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CMAJ Open. 2019 Oct 22;7(4):E610-E617. doi: 10.9778/cmajo.20190103. Print 2019 Oct-Dec.

Epidemiologic and clinical features of chronic hepatitis B virus infection in 8 Canadian provinces: a descriptive study by the Canadian HBV Network.

Author information

1
Cumming School of Medicine (Coffin, Lethebe, Congly, Haylock-Jacobs), University of Calgary, Calgary, Alta.; Division of Gastroenterology (Ramji, Ko), Department of Medicine, Faculty of Medicine, University of British Columbia, Vancouver, BC; Division of Infectious Diseases (Cooper), University of Ottawa, Ottawa Hospital Research Institute; Division of Gastroenterology (Kelly), Department of Medicine, University of Ottawa, Ottawa Hospital Research Institute, Ottawa, Ont.; Department of Medicine (Doucette, Ma), University of Alberta, Edmonton, Alta.; Division of Gastroenterology (P. Wong), Department of Medicine, McGill University, Royal Victoria Hospital, Montréal, Que.; LAIR Centre (Tam), Vancouver, BC; Department of Medicine (D. Wong, Janssen, Fung), University of Toronto, Toronto Centre for Liver Disease, Toronto, Ont.; Department of Medicine (A. Wong), University of Saskatchewan; Regina General Hospital (Ukabam), Regina, Sask.; Bailey Health Clinic (Bailey), Edmonton, Alta.; Department of Medicine (Tsoi), McMaster University, St. Joseph's Healthcare, Hamilton, Ont.; Vancouver Infectious Diseases Centre (Conway), Vancouver, BC; Division of Infectious Diseases (Barrett), Dalhousie University, Halifax, NS; Faculty of Medicine (Michalak), Memorial University of Newfoundland, St. John's, Nfld.; Department of Internal Medicine (Minuk, Uhanova, Miles, Kaita), University of Manitoba; National Microbiology Laboratory (Osiowy), Public Health Agency of Canada, Winnipeg, Man. cscoffin@ucalgary.ca.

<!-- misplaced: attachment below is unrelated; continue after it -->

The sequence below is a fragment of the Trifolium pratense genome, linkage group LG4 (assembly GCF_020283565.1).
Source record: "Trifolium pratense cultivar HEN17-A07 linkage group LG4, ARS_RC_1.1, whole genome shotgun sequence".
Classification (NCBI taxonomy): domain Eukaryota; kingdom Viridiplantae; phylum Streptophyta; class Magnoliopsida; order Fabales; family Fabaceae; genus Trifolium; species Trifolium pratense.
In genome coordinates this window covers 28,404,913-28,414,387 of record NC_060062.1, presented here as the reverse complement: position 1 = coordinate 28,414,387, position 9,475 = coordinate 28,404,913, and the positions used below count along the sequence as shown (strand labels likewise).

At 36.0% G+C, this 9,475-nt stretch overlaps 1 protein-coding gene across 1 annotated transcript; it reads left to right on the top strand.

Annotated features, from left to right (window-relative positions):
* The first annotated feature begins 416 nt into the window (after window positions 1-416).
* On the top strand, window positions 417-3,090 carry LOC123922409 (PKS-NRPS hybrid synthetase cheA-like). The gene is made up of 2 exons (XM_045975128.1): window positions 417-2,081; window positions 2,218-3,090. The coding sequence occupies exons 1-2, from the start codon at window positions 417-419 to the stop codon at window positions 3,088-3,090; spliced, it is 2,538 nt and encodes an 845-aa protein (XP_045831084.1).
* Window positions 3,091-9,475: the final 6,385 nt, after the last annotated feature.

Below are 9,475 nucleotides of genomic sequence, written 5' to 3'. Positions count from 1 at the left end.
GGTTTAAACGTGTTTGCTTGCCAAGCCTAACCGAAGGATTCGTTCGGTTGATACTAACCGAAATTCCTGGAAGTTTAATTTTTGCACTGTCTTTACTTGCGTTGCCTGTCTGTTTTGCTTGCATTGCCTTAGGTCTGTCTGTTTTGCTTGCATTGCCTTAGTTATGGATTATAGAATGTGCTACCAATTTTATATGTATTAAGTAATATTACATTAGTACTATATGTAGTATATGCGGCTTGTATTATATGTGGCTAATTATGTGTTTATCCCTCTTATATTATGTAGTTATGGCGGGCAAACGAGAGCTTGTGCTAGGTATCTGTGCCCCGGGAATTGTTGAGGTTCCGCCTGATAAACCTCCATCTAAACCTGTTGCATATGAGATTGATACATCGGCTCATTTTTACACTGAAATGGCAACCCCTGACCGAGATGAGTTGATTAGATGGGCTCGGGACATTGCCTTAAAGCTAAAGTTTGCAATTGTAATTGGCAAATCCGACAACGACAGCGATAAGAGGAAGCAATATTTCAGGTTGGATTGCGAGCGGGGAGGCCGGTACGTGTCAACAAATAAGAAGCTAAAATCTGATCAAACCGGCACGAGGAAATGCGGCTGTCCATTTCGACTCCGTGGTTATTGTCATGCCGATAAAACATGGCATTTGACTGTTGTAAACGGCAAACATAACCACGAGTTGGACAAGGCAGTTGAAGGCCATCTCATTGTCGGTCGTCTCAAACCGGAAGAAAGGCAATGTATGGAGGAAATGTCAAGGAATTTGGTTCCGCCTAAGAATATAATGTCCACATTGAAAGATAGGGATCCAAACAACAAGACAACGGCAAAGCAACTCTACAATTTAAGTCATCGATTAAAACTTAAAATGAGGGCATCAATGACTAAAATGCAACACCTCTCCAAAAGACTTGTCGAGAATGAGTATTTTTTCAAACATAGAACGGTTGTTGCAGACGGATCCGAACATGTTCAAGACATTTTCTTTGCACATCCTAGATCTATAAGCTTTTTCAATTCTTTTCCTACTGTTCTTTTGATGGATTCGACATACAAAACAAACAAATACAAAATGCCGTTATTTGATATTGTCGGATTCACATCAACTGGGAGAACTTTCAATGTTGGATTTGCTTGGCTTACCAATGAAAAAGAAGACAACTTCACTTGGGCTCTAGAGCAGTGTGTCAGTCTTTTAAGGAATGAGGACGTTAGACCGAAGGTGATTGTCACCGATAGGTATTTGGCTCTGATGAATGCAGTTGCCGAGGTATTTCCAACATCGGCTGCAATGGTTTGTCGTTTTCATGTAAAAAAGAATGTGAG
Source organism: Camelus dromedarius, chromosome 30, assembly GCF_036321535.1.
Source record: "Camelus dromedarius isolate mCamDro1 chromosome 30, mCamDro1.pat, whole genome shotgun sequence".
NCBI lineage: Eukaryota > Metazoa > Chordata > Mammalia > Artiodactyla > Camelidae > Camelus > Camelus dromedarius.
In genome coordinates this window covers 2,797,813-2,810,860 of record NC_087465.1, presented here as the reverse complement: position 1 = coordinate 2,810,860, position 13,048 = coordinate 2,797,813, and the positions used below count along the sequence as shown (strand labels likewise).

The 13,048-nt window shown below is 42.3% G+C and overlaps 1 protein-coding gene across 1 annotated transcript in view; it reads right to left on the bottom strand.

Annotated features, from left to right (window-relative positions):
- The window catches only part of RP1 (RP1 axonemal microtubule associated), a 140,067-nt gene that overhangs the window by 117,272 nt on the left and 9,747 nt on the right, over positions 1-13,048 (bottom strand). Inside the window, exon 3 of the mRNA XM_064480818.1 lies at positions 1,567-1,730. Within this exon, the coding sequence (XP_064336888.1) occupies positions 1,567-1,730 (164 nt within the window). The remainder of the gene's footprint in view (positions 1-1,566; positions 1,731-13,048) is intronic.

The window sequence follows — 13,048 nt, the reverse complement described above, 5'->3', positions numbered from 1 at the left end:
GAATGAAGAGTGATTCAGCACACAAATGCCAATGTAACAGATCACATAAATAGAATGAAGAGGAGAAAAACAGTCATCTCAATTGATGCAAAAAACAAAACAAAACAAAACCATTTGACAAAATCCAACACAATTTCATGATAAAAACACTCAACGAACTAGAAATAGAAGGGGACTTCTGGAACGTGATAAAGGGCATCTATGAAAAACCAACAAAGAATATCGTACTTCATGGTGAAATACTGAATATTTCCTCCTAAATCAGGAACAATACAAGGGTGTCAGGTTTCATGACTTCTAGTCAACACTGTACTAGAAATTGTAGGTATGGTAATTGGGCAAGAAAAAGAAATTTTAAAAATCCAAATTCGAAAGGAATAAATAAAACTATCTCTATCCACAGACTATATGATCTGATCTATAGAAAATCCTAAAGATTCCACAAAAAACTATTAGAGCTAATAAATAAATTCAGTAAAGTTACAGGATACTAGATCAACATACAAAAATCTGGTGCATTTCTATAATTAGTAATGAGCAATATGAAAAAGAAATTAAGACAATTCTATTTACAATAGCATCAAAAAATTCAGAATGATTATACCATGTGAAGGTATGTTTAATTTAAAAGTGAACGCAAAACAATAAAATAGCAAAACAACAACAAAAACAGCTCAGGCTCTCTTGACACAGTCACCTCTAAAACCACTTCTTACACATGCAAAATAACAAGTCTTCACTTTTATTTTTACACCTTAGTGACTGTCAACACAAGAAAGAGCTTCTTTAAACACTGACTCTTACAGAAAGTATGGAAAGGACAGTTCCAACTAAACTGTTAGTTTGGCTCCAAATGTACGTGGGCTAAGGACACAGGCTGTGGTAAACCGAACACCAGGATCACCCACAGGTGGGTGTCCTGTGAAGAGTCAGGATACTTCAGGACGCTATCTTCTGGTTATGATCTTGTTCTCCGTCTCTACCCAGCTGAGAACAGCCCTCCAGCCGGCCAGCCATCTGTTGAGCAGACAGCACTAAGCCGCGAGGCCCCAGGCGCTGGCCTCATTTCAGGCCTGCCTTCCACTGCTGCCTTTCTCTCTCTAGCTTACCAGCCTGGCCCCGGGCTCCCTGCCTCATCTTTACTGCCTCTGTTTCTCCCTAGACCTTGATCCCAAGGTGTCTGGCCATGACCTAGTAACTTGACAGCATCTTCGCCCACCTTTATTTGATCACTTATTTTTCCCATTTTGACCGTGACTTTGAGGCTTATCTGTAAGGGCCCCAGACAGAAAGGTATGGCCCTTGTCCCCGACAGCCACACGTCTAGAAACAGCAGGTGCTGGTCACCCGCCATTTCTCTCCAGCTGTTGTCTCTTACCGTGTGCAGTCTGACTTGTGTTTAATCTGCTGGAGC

2
Cumming School of Medicine (Coffin, Lethebe, Congly, Haylock-Jacobs), University of Calgary, Calgary, Alta.; Division of Gastroenterology (Ramji, Ko), Department of Medicine, Faculty of Medicine, University of British Columbia, Vancouver, BC; Division of Infectious Diseases (Cooper), University of Ottawa, Ottawa Hospital Research Institute; Division of Gastroenterology (Kelly), Department of Medicine, University of Ottawa, Ottawa Hospital Research Institute, Ottawa, Ont.; Department of Medicine (Doucette, Ma), University of Alberta, Edmonton, Alta.; Division of Gastroenterology (P. Wong), Department of Medicine, McGill University, Royal Victoria Hospital, Montréal, Que.; LAIR Centre (Tam), Vancouver, BC; Department of Medicine (D. Wong, Janssen, Fung), University of Toronto, Toronto Centre for Liver Disease, Toronto, Ont.; Department of Medicine (A. Wong), University of Saskatchewan; Regina General Hospital (Ukabam), Regina, Sask.; Bailey Health Clinic (Bailey), Edmonton, Alta.; Department of Medicine (Tsoi), McMaster University, St. Joseph's Healthcare, Hamilton, Ont.; Vancouver Infectious Diseases Centre (Conway), Vancouver, BC; Division of Infectious Diseases (Barrett), Dalhousie University, Halifax, NS; Faculty of Medicine (Michalak), Memorial University of Newfoundland, St. John's, Nfld.; Department of Internal Medicine (Minuk, Uhanova, Miles, Kaita), University of Manitoba; National Microbiology Laboratory (Osiowy), Public Health Agency of Canada, Winnipeg, Man.